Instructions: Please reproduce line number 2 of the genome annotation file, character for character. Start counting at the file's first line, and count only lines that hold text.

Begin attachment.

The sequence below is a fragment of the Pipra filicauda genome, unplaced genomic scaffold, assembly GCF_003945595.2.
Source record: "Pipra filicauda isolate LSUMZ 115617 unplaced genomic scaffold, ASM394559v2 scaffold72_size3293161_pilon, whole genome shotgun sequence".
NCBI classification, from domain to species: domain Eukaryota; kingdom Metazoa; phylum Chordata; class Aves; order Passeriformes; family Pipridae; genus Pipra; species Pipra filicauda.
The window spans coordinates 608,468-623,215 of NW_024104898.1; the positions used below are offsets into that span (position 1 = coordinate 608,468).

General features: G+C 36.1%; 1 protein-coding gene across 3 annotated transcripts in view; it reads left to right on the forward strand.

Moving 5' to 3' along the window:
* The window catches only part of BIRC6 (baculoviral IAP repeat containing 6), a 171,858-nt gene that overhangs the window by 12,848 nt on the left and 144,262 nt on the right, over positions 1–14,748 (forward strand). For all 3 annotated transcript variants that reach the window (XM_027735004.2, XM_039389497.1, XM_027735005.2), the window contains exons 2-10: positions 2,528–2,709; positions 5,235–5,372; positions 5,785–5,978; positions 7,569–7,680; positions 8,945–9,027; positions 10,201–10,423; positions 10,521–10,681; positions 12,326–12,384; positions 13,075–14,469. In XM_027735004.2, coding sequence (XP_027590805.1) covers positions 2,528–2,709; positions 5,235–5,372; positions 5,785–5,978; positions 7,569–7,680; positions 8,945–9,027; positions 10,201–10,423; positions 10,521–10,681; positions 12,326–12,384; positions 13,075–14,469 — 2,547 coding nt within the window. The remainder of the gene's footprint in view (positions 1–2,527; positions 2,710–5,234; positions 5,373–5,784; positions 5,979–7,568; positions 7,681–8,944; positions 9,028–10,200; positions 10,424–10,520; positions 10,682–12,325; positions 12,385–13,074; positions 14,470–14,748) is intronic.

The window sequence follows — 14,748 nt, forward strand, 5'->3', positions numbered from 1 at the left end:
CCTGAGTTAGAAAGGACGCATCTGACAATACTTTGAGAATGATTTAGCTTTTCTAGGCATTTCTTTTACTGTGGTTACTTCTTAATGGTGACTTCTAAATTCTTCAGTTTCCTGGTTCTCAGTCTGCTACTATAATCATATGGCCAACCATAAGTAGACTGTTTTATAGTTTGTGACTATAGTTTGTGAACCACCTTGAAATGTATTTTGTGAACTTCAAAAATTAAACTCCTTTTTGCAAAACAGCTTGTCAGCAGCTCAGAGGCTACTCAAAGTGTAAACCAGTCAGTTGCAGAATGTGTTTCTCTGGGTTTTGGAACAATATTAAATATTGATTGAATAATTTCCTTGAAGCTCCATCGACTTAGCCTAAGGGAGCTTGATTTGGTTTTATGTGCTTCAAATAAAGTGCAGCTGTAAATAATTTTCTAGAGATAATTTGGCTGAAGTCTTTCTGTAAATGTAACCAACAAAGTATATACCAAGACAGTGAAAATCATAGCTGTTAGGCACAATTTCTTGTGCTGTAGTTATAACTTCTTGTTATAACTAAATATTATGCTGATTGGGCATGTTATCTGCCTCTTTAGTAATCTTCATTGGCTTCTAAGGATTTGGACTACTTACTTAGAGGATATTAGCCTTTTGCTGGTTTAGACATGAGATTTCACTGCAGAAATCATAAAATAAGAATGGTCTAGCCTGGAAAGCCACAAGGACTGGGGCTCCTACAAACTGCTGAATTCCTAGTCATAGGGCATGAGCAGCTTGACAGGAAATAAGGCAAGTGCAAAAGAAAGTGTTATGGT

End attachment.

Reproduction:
Source record: "Pipra filicauda isolate LSUMZ 115617 unplaced genomic scaffold, ASM394559v2 scaffold72_size3293161_pilon, whole genome shotgun sequence".